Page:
Figure 4 depicts the measured surface temperature of an IGBT and its freewheeling diode. The tests were performed with a thermocouple connected to the surface of the IGBT and diode in question. The fan speed was fixed at 80% of its maximum speed so that results would not be influenced by the fan’s speed control. The solid lines represent the results during 2L-SRC operation mode, and the dashed lines represent the results of mode 1. The graph illustrates clearly that both the IGBT and the diode have the lowest temperature at high phase currents. Therefore, the diode is more than 12°C colder during 2L-SRC mode than during mode 1, and the IGBT is more than 7°C colder than during mode 1. The dotted line represents the temperatures at operation with mode 2. The temperatures of the IGBT and its freewheeling diode are still higher in mode 2 compared to the operation in 2L-SRC mode.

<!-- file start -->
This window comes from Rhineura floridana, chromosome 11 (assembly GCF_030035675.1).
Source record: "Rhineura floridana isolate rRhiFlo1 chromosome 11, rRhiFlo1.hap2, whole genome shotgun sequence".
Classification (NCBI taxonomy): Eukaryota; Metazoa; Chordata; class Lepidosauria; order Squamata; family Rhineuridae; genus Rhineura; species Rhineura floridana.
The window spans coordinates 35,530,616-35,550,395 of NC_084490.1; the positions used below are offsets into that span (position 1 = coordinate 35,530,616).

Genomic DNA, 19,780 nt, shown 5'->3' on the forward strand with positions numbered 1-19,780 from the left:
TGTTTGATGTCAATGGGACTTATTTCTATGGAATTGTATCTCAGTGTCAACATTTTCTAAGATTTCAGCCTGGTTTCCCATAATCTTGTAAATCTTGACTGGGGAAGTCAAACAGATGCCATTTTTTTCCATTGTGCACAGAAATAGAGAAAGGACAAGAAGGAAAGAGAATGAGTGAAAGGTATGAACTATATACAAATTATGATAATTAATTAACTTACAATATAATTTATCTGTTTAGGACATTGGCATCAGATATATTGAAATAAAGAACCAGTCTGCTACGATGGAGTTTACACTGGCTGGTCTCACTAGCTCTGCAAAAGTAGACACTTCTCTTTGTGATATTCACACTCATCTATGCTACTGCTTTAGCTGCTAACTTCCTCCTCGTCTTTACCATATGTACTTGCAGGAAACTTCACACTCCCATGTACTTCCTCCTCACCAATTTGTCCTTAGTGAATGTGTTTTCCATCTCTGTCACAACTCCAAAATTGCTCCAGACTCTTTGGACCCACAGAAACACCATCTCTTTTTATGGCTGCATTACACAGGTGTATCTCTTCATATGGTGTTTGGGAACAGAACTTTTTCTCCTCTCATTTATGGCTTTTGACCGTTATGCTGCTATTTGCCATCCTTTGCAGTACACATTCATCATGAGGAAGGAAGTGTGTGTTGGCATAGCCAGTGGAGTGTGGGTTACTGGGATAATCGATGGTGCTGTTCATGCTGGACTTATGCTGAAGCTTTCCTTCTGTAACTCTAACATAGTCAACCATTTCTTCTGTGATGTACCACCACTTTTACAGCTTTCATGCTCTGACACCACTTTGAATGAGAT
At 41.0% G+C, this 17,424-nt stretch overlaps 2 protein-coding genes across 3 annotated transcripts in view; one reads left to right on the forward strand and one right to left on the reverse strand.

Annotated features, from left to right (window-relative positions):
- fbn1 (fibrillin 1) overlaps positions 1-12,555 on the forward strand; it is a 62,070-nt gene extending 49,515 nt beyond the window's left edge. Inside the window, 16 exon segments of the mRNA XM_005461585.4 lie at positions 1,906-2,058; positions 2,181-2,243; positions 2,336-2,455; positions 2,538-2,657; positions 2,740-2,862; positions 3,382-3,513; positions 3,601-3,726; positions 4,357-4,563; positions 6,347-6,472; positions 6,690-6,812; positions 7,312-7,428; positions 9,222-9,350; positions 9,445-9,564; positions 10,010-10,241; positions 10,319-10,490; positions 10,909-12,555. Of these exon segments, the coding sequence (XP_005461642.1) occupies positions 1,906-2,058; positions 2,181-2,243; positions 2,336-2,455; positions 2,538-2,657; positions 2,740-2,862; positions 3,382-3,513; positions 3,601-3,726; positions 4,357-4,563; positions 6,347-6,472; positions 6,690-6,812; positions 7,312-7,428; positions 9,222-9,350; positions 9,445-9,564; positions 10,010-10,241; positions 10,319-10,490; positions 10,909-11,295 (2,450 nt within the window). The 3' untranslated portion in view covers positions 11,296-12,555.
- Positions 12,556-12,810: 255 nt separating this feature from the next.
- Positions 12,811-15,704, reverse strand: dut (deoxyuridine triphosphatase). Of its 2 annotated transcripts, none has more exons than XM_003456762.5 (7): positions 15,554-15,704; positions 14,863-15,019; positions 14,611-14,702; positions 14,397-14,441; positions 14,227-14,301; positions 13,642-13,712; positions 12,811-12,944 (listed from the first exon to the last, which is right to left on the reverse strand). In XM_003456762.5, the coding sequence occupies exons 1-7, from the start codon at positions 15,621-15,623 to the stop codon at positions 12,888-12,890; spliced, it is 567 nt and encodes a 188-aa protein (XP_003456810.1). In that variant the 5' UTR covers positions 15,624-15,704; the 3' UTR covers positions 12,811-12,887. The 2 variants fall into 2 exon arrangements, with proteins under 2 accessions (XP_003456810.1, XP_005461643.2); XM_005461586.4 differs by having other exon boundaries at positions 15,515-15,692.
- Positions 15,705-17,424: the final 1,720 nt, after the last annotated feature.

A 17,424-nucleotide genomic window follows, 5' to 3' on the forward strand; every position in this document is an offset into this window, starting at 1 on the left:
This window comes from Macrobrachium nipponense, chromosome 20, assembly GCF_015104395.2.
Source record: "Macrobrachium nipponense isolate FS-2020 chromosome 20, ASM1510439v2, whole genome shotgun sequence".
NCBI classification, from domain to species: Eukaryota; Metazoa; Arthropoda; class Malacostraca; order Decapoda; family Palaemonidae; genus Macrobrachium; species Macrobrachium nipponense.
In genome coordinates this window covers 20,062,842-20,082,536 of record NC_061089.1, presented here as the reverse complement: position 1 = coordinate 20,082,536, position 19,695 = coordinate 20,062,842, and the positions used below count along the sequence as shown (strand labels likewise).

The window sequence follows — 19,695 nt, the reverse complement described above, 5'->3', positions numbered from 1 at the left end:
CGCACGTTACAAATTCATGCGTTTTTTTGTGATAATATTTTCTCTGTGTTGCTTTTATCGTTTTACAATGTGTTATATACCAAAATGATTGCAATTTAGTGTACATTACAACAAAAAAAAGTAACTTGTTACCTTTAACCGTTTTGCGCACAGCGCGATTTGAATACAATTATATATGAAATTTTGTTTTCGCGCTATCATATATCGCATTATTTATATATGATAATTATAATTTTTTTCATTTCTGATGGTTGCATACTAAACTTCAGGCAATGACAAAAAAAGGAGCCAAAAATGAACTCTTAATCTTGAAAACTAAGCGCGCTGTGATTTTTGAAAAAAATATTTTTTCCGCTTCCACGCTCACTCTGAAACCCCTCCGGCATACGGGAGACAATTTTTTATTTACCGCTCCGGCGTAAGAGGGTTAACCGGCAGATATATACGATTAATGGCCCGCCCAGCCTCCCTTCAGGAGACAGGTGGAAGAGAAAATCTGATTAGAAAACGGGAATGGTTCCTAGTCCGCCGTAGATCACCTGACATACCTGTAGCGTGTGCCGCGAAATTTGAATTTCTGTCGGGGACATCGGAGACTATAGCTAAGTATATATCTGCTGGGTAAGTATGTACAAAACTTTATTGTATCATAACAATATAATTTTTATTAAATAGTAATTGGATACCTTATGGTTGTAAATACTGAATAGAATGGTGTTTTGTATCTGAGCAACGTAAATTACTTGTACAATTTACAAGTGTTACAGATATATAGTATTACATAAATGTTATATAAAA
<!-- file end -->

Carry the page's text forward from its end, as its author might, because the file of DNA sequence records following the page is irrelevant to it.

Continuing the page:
Table 3. Load cycle parameters
|High-load interval||60 s|
|Low-load interval||240 s|
|Cycle period||300 s|
|Low-load phase current||25 A r.m.s.|
|High-load phase current||45 A r.m.s.|
Figure 5 shows a temperature measurement of the IGBT and diode surface during the load cycling of the inverter. The cycling parameters are given in detail in Table 3. The load cycle lasts 300 seconds at a high-load-to-low-load ratio of 1:4, resulting in low-load intervals of 240 seconds and high-load intervals of 60 seconds.